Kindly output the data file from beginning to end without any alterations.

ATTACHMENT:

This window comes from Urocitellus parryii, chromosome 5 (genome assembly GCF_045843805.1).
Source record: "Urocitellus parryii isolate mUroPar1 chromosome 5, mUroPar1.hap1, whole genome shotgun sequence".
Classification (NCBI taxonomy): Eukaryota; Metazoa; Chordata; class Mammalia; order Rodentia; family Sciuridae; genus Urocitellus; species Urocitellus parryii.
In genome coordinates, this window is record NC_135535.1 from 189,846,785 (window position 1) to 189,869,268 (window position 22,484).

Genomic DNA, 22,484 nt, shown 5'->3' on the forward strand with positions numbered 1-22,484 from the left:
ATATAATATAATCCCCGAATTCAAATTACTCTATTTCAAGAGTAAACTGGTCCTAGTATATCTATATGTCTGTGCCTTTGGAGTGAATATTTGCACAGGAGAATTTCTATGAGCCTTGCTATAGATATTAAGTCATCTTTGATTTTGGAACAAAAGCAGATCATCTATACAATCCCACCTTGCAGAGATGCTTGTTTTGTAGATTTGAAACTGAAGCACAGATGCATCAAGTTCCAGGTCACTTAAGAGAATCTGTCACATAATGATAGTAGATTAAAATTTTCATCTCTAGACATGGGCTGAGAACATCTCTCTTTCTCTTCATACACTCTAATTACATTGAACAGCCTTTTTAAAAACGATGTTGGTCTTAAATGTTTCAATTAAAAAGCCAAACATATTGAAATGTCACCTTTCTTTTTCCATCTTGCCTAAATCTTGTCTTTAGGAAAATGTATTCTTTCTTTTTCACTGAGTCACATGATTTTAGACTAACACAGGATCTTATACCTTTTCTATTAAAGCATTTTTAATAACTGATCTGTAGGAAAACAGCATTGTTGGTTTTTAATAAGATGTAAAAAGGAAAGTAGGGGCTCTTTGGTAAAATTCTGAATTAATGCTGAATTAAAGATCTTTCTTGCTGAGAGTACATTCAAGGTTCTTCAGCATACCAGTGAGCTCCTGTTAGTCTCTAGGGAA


This window comes from Urocitellus parryii, chromosome 5 (genome assembly GCF_045843805.1).
Source record: "Urocitellus parryii isolate mUroPar1 chromosome 5, mUroPar1.hap1, whole genome shotgun sequence".
Classification (NCBI taxonomy): Eukaryota; Metazoa; Chordata; class Mammalia; order Rodentia; family Sciuridae; genus Urocitellus; species Urocitellus parryii.
In genome coordinates, this window is record NC_135535.1 from 189,846,785 (window position 1) to 189,869,268 (window position 22,484).

Genomic DNA, 22,484 nt, shown 5'->3' on the forward strand with positions numbered 1-22,484 from the left:
ATATAATATAATCCCCGAATTCAAATTACTCTATTTCAAGAGTAAACTGGTCCTAGTATATCTATATGTCTGTGCCTTTGGAGTGAATATTTGCACAGGAGAATTTCTATGAGCCTTGCTATAGATATTAAGTCATCTTTGATTTTGGAACAAAAGCAGATCATCTATACAATCCCACCTTGCAGAGATGCTTGTTTTGTAGATTTGAAACTGAAGCACAGATGCATCAAGTTCCAGGTCACTTAAGAGAATCTGTCACATAATGATAGTAGATTAAAATTTTCATCTCTAGACATGGGCTGAGAACATCTCTCTTTCTCTTCATACACTCTAATTACATTGAACAGCCTTTTTAAAAACGATGTTGGTCTTAAATGTTTCAATTAAAAAGCCAAACATATTGAAATGTCACCTTTCTTTTTCCATCTTGCCTAAATCTTGTCTTTAGGAAAATGTATTCTTTCTTTTTCACTGAGTCACATGATTTTAGACTAACACAGGATCTTATACCTTTTCTATTAAAGCATTTTTAATAACTGATCTGTAGGAAAACAGCATTGTTGGTTTTTAATAAGATGTAAAAAGGAAAGTAGGGGCTCTTTGGTAAAATTCTGAATTAATGCTGAATTAAAGATCTTTCTTGCTGAGAGTACATTCAAGGTTCTTCAGCATACCAGTGAGCTCCTGTTAGTCTCTAGGGAA